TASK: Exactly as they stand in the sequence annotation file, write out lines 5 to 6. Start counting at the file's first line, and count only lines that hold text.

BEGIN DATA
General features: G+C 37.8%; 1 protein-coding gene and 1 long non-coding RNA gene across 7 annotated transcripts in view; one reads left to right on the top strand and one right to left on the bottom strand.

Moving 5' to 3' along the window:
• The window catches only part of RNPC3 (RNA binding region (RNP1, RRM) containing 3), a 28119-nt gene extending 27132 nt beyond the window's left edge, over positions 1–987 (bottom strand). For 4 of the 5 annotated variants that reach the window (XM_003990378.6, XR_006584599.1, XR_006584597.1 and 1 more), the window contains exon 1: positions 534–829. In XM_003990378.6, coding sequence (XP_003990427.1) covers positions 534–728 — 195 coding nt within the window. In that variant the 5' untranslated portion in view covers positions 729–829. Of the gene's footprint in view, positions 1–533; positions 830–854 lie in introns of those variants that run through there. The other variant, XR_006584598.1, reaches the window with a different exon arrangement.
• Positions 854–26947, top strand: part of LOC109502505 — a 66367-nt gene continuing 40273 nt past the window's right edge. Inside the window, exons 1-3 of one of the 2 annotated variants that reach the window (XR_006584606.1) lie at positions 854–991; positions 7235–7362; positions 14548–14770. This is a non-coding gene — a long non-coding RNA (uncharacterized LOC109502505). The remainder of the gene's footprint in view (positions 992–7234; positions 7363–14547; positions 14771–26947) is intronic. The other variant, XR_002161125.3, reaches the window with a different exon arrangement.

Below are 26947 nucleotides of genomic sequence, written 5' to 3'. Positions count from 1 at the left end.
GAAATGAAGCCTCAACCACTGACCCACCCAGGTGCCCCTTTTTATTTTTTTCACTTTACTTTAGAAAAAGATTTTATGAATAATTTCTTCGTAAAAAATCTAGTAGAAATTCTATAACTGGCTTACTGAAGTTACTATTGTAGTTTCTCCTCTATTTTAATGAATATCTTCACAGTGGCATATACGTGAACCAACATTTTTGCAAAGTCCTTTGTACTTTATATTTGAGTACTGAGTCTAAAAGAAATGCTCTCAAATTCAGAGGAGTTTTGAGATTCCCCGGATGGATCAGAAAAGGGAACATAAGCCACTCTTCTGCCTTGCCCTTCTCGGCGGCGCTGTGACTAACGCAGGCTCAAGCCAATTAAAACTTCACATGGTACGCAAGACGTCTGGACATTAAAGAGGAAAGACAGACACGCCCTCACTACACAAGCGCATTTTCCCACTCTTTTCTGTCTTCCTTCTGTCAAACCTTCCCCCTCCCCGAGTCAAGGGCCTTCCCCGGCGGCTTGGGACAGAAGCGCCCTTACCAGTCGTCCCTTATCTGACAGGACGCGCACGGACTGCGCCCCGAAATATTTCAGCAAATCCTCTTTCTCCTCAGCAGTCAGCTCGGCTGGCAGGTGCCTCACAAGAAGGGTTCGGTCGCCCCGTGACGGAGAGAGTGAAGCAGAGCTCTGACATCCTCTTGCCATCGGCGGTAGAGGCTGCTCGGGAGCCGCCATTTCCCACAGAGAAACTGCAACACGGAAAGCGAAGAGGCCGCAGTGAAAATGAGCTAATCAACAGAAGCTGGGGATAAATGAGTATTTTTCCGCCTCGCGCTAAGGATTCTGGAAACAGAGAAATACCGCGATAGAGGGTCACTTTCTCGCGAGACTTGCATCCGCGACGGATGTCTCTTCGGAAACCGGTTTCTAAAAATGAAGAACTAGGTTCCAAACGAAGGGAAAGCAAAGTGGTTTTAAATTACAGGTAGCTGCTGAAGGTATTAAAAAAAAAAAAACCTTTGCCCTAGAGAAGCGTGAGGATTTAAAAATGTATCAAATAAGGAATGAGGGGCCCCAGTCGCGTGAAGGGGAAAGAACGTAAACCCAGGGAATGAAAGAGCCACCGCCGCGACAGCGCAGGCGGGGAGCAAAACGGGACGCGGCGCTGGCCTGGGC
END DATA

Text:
Below are 26947 nucleotides of genomic sequence, written 5' to 3'. Positions count from 1 at the left end.
GAAATGAAGCCTCAACCACTGACCCACCCAGGTGCCCCTTTTTATTTTTTTCACTTTACTTTAGAAAAAGATTTTATGAATAATTTCTTCGTAAAAAATCTAGTAGAAATTCTATAACTGGCTTACTGAAGTTACTATTGTAGTTTCTCCTCTATTTTAATGAATATCTTCACAGTGGCATATACGTGAACCAACATTTTTGCAAAGTCCTTTGTACTTTATATTTGAGTACTGAGTCTAAAAGAAATGCTCTCAAATTCAGAGGAGTTTTGAGATTCCCCGGATGGATCAGAAAAGGGAACATAAGCCACTCTTCTGCCTTGCCCTTCTCGGCGGCGCTGTGACTAACGCAGGCTCAAGCCAATTAAAACTTCACATGGTACGCAAGACGTCTGGACATTAAAGAGGAAAGACAGACACGCCCTCACTACACAAGCGCATTTTCCCACTCTTTTCTGTCTTCCTTCTGTCAAACCTTCCCCCTCCCCGAGTCAAGGGCCTTCCCCGGCGGCTTGGGACAGAAGCGCCCTTACCAGTCGTCCCTTATCTGACAGGACGCGCACGGACTGCGCCCCGAAATATTTCAGCAAATCCTCTTTCTCCTCAGCAGTCAGCTCGGCTGGCAGGTGCCTCACAAGAAGGGTTCGGTCGCCCCGTGACGGAGAGAGTGAAGCAGAGCTCTGACATCCTCTTGCCATCGGCGGTAGAGGCTGCTCGGGAGCCGCCATTTCCCACAGAGAAACTGCAACACGGAAAGCGAAGAGGCCGCAGTGAAAATGAGCTAATCAACAGAAGCTGGGGATAAATGAGTATTTTTCCGCCTCGCGCTAAGGATTCTGGAAACAGAGAAATACCGCGATAGAGGGTCACTTTCTCGCGAGACTTGCATCCGCGACGGATGTCTCTTCGGAAACCGGTTTCTAAAAATGAAGAACTAGGTTCCAAACGAAGGGAAAGCAAAGTGGTTTTAAATTACAGGTAGCTGCTGAAGGTATTAAAAAAAAAAAAACCTTTGCCCTAGAGAAGCGTGAGGATTTAAAAATGTATCAAATAAGGAATGAGGGGCCCCAGTCGCGTGAAGGGGAAAGAACGTAAACCCAGGGAATGAAAGAGCCACCGCCGCGACAGCGCAGGCGGGGAGCAAAACGGGACGCGGCGCTGGCCTGGGC